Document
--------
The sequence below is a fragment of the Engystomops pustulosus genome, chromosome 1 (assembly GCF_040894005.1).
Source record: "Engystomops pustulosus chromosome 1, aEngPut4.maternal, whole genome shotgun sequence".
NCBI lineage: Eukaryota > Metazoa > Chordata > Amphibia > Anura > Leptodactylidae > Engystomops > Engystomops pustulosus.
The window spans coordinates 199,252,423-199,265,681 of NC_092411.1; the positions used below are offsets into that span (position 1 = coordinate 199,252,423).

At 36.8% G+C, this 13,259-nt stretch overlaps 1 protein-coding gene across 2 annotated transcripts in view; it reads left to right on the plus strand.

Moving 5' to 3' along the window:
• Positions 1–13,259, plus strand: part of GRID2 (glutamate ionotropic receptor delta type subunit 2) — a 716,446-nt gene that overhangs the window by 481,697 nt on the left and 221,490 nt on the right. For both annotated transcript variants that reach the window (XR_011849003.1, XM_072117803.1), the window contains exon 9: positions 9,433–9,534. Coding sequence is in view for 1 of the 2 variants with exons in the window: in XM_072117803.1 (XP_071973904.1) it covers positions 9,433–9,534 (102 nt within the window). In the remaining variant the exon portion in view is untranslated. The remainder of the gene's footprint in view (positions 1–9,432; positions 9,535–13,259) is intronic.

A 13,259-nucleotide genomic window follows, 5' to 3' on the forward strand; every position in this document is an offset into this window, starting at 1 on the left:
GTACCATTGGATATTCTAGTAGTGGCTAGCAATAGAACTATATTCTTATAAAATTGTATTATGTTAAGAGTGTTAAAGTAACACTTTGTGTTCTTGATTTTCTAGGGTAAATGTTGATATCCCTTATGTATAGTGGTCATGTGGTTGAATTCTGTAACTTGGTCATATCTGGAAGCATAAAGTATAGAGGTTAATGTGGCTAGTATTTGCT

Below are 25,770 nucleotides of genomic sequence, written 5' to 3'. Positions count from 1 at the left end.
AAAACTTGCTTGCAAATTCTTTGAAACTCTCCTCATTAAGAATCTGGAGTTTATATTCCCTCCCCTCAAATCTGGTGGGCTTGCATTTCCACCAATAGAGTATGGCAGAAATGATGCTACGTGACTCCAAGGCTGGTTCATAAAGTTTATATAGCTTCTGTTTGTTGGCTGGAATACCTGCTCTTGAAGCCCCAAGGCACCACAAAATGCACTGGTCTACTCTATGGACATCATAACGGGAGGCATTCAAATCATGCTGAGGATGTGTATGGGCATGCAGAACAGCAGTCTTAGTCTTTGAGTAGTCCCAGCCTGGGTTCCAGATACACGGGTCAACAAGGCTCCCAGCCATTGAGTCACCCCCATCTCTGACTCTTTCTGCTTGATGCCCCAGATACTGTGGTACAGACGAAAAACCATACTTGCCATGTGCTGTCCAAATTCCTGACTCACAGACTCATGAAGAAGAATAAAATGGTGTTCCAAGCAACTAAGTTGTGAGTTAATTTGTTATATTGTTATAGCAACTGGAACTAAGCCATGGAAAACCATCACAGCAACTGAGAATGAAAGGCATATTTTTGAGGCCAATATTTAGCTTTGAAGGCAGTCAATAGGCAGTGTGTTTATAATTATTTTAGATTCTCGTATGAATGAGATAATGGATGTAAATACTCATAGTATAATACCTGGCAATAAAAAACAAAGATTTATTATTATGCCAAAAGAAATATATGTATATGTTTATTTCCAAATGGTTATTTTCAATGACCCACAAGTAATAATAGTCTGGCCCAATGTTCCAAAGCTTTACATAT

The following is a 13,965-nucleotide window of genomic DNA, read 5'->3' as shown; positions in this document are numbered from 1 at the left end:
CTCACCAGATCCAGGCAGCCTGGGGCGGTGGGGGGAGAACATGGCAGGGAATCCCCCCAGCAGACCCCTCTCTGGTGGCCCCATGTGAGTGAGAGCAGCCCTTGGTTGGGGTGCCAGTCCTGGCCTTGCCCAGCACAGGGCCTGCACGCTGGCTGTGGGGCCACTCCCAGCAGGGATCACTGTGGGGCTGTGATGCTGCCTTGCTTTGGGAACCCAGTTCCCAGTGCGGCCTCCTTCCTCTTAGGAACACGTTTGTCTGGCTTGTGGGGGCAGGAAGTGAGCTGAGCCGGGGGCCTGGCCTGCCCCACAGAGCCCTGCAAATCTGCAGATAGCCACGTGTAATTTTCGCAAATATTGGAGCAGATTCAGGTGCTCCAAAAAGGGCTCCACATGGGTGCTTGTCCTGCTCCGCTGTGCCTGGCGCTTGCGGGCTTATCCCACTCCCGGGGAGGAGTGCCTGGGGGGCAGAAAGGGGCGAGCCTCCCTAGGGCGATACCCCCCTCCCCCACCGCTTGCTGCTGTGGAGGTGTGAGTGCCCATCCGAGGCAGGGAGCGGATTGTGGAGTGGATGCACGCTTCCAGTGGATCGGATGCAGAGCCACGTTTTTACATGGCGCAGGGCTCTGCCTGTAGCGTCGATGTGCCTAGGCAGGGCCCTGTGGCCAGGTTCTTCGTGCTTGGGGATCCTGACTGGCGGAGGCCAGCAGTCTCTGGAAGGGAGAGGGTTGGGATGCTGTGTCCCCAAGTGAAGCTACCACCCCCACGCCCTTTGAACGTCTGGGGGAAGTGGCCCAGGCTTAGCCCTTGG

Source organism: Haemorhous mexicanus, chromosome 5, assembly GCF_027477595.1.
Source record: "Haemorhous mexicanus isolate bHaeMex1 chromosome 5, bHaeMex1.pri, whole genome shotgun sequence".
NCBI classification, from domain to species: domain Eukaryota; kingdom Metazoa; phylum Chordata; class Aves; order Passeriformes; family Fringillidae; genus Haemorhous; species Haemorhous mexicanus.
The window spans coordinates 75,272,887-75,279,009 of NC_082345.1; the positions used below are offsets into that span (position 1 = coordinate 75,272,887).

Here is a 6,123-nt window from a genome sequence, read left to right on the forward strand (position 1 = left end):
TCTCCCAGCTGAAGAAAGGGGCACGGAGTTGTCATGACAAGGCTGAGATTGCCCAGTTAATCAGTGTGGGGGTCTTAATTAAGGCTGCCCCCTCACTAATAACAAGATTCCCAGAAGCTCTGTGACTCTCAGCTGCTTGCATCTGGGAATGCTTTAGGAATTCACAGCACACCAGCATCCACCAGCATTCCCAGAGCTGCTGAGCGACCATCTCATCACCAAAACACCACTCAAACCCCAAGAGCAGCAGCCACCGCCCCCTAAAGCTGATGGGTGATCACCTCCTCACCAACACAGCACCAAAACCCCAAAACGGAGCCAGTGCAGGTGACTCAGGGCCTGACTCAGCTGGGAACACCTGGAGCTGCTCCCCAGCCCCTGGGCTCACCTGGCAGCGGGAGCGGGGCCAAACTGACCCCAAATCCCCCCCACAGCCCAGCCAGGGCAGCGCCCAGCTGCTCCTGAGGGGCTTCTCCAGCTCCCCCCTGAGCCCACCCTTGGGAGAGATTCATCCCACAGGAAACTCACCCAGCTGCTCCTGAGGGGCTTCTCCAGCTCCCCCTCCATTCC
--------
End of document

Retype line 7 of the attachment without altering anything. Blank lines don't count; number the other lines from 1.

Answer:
• Positions 1–13,259, plus strand: part of GRID2 (glutamate ionotropic receptor delta type subunit 2) — a 716,446-nt gene that overhangs the window by 481,697 nt on the left and 221,490 nt on the right. For both annotated transcript variants that reach the window (XR_011849003.1, XM_072117803.1), the window contains exon 9: positions 9,433–9,534. Coding sequence is in view for 1 of the 2 variants with exons in the window: in XM_072117803.1 (XP_071973904.1) it covers positions 9,433–9,534 (102 nt within the window). In the remaining variant the exon portion in view is untranslated. The remainder of the gene's footprint in view (positions 1–9,432; positions 9,535–13,259) is intronic.